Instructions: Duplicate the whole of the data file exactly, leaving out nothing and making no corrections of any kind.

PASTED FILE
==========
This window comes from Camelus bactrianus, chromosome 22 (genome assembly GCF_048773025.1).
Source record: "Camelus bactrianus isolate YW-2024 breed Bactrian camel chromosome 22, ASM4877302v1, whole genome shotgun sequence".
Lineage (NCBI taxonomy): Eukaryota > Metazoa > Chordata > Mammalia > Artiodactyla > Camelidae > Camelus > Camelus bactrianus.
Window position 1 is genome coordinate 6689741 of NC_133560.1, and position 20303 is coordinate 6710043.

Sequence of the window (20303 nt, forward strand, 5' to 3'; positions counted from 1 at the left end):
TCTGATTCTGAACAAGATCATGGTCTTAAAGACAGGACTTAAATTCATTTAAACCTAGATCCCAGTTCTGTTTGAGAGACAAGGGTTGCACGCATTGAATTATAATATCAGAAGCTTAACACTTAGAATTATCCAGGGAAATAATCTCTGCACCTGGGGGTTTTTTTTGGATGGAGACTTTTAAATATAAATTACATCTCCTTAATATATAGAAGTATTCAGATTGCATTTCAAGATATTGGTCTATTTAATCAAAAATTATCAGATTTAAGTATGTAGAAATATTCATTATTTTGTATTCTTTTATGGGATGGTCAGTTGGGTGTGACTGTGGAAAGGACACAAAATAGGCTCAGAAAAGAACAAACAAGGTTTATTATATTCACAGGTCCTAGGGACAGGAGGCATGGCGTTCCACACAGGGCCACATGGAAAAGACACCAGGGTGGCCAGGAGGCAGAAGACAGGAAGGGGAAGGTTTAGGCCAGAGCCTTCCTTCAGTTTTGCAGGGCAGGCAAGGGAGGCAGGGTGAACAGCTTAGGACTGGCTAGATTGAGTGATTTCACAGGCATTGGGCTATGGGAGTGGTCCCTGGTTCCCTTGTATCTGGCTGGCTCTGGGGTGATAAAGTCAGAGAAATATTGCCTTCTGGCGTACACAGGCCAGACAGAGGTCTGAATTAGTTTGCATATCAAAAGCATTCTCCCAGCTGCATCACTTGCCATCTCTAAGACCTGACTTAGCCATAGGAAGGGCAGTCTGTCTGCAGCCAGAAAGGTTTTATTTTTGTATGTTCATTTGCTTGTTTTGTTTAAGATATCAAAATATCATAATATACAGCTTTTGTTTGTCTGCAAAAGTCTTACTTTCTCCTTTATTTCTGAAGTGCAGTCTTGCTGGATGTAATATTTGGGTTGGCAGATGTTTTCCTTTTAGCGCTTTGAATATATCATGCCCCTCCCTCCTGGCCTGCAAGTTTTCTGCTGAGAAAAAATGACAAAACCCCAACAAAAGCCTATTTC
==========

This window comes from Camelus bactrianus, chromosome 22 (genome assembly GCF_048773025.1).
Source record: "Camelus bactrianus isolate YW-2024 breed Bactrian camel chromosome 22, ASM4877302v1, whole genome shotgun sequence".
Lineage (NCBI taxonomy): Eukaryota > Metazoa > Chordata > Mammalia > Artiodactyla > Camelidae > Camelus > Camelus bactrianus.
Window position 1 is genome coordinate 6689741 of NC_133560.1, and position 20303 is coordinate 6710043.

Sequence of the window (20303 nt, forward strand, 5' to 3'; positions counted from 1 at the left end):
TCTGATTCTGAACAAGATCATGGTCTTAAAGACAGGACTTAAATTCATTTAAACCTAGATCCCAGTTCTGTTTGAGAGACAAGGGTTGCACGCATTGAATTATAATATCAGAAGCTTAACACTTAGAATTATCCAGGGAAATAATCTCTGCACCTGGGGGTTTTTTTTGGATGGAGACTTTTAAATATAAATTACATCTCCTTAATATATAGAAGTATTCAGATTGCATTTCAAGATATTGGTCTATTTAATCAAAAATTATCAGATTTAAGTATGTAGAAATATTCATTATTTTGTATTCTTTTATGGGATGGTCAGTTGGGTGTGACTGTGGAAAGGACACAAAATAGGCTCAGAAAAGAACAAACAAGGTTTATTATATTCACAGGTCCTAGGGACAGGAGGCATGGCGTTCCACACAGGGCCACATGGAAAAGACACCAGGGTGGCCAGGAGGCAGAAGACAGGAAGGGGAAGGTTTAGGCCAGAGCCTTCCTTCAGTTTTGCAGGGCAGGCAAGGGAGGCAGGGTGAACAGCTTAGGACTGGCTAGATTGAGTGATTTCACAGGCATTGGGCTATGGGAGTGGTCCCTGGTTCCCTTGTATCTGGCTGGCTCTGGGGTGATAAAGTCAGAGAAATATTGCCTTCTGGCGTACACAGGCCAGACAGAGGTCTGAATTAGTTTGCATATCAAAAGCATTCTCCCAGCTGCATCACTTGCCATCTCTAAGACCTGACTTAGCCATAGGAAGGGCAGTCTGTCTGCAGCCAGAAAGGTTTTATTTTTGTATGTTCATTTGCTTGTTTTGTTTAAGATATCAAAATATCATAATATACAGCTTTTGTTTGTCTGCAAAAGTCTTACTTTCTCCTTTATTTCTGAAGTGCAGTCTTGCTGGATGTAATATTTGGGTTGGCAGATGTTTTCCTTTTAGCGCTTTGAATATATCATGCCCCTCCCTCCTGGCCTGCAAGTTTTCTGCTGAGAAAAAATGACAAAACCCCAACAAAAGCCTATTTC